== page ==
I should mention that Rule 5 of the rules of the National Assembly, provides that when the President takes his or her seat in the National Assembly, the rules shall apply to him or her as they apply to a Minister (or, it may be added, as they apply to every member of the National Assembly).
The paramountcy of the Constitution, also with regard to proceedings in Parliament and the judicial scrutiny of such proceedings, was emphasised as follows by Mahomed CJ in Speaker of the National Assembly v De Lille and Another 1999 (4) SA 863 (SCA) at para. 14:
“No parliament, however bona fide or eminent its membership, no President, however formidable be his reputation or scholarship, and no official, however efficient or well-meaning, can make any law or perform any act, which is not sanctioned by the Constitution. Section 2 of the Constitution expressly provides that law or conduct inconsistent with the Constitution is invalid and the
obligations imposed by it must be fulfilled. It follows that any citizen adversely affected by any decree, order or action of any official or body, which is not properly authorised by the Constitution, is entitled to the protection of the courts. No parliament, no official and no institution is immune from judicial scrutiny in such circumstances
Section 172 (1) of the Constitution obliges a court, when deciding a constitutional matter within its power, to declare any law or conduct that is inconsistent with the Constitution, invalid to the extent of its inconsistency. As explained earlier, applicants seek the setting aside of second respondent’s rulings on the basis that same unlawfully violated first applicant’s constitutional right to freedom of political speech in Parliament.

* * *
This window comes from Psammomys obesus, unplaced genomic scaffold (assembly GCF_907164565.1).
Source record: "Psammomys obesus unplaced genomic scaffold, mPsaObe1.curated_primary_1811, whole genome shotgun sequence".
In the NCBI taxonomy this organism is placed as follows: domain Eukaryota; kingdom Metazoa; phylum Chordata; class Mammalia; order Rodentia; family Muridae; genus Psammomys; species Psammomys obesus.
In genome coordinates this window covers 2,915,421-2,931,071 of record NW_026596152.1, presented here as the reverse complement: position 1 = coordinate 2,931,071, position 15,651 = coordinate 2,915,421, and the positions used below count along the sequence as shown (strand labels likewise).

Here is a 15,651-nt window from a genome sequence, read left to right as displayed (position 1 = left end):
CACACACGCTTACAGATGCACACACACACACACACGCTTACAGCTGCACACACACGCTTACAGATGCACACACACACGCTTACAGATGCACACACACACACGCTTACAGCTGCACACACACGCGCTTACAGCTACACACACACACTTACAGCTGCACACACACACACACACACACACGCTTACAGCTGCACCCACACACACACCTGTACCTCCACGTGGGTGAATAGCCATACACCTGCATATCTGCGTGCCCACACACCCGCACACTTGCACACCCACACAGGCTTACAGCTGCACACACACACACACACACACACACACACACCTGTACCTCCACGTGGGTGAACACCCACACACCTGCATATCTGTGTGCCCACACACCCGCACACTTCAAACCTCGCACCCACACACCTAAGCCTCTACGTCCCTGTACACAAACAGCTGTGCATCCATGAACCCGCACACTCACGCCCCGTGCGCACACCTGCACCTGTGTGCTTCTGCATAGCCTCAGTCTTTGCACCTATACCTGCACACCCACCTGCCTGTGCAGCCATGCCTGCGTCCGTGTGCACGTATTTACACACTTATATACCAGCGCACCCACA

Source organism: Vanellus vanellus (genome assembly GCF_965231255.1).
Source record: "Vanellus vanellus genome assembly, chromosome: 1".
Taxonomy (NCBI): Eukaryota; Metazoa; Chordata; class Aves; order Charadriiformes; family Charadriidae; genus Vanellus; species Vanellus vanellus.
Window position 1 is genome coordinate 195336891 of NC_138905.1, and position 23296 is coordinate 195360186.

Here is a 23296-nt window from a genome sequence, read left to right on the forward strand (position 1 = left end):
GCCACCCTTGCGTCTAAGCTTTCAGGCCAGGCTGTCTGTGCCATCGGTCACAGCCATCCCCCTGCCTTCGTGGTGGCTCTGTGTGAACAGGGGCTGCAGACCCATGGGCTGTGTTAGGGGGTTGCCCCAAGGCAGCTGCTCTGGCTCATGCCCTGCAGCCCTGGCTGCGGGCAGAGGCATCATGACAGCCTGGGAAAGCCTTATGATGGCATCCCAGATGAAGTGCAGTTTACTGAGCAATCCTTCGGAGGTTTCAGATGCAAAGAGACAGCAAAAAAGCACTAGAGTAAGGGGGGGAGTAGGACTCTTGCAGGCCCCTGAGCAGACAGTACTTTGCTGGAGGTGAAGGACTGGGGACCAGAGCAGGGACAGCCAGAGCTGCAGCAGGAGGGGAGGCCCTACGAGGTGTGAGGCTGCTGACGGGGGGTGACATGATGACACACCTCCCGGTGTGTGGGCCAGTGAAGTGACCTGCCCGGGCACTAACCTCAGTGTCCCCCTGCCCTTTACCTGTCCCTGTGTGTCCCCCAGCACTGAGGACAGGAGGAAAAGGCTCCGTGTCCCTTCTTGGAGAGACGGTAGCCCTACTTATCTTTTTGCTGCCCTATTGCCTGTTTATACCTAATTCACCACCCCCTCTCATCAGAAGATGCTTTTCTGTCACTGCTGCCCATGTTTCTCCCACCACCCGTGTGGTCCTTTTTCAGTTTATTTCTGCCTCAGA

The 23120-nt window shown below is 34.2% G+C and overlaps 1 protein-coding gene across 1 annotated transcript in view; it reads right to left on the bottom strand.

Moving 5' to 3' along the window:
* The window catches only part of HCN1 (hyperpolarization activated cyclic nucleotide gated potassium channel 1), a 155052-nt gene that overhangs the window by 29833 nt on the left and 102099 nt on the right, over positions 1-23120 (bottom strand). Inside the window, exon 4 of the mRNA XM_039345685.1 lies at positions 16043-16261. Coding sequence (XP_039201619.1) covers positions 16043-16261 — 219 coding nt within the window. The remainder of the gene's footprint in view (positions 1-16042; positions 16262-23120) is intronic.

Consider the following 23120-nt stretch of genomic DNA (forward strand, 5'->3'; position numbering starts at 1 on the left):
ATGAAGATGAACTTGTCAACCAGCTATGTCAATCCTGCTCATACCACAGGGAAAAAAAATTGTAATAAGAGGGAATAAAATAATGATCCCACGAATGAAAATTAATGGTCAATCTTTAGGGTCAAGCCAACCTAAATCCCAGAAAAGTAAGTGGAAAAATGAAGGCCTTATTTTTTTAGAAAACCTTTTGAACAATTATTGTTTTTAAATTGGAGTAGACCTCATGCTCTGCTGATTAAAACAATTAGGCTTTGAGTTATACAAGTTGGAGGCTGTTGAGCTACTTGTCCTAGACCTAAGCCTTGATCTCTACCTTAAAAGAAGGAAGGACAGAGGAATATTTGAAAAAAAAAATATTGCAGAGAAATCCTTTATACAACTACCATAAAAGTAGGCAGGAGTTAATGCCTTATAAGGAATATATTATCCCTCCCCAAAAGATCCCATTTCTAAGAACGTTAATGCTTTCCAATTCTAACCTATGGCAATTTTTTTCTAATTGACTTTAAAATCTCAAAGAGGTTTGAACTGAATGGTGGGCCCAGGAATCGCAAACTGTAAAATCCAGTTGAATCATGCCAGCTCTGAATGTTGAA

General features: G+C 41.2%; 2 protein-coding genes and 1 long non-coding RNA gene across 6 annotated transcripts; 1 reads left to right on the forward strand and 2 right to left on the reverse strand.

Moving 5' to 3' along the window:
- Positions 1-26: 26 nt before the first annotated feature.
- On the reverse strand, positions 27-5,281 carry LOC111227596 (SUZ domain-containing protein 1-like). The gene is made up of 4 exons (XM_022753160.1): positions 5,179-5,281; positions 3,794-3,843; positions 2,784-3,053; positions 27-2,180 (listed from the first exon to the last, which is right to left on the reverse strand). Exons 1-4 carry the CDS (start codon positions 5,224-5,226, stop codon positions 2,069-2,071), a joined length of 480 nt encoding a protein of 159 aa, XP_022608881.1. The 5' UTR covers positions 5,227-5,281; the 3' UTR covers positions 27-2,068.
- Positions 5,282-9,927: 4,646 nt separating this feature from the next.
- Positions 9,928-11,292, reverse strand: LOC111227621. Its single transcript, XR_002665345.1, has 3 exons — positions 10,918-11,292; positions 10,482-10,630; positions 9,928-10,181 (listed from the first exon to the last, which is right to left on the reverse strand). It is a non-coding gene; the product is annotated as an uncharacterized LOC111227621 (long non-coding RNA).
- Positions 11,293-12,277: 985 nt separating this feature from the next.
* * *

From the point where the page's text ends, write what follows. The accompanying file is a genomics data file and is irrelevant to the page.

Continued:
In exercising the constitutional authority that it has to subject Parliament, including officials such as the Speaker, to judicial scrutiny, a court should, however, be careful not to attribute to itself superior wisdom in relation to matters entrusted to Parliament as the legislative branch of government. It has often been said that a court should treat the decisions of the other branches of government with the appropriate respect, thereby recognising the proper role of such other branches within the Constitution. See Bato Star Fishing (Pty) Ltd v Minister of Environmental Affairs and Others  ZACC 15; 2004 (4) SA 490 (SCA) at para. 48.
In his recent judgment in Mazibuko v The Speaker of the National Assembly and Others (case no. 21990/2012) ZAWCHC 22 November 2012, Davis J, with customary clarity, said the following at 32-33: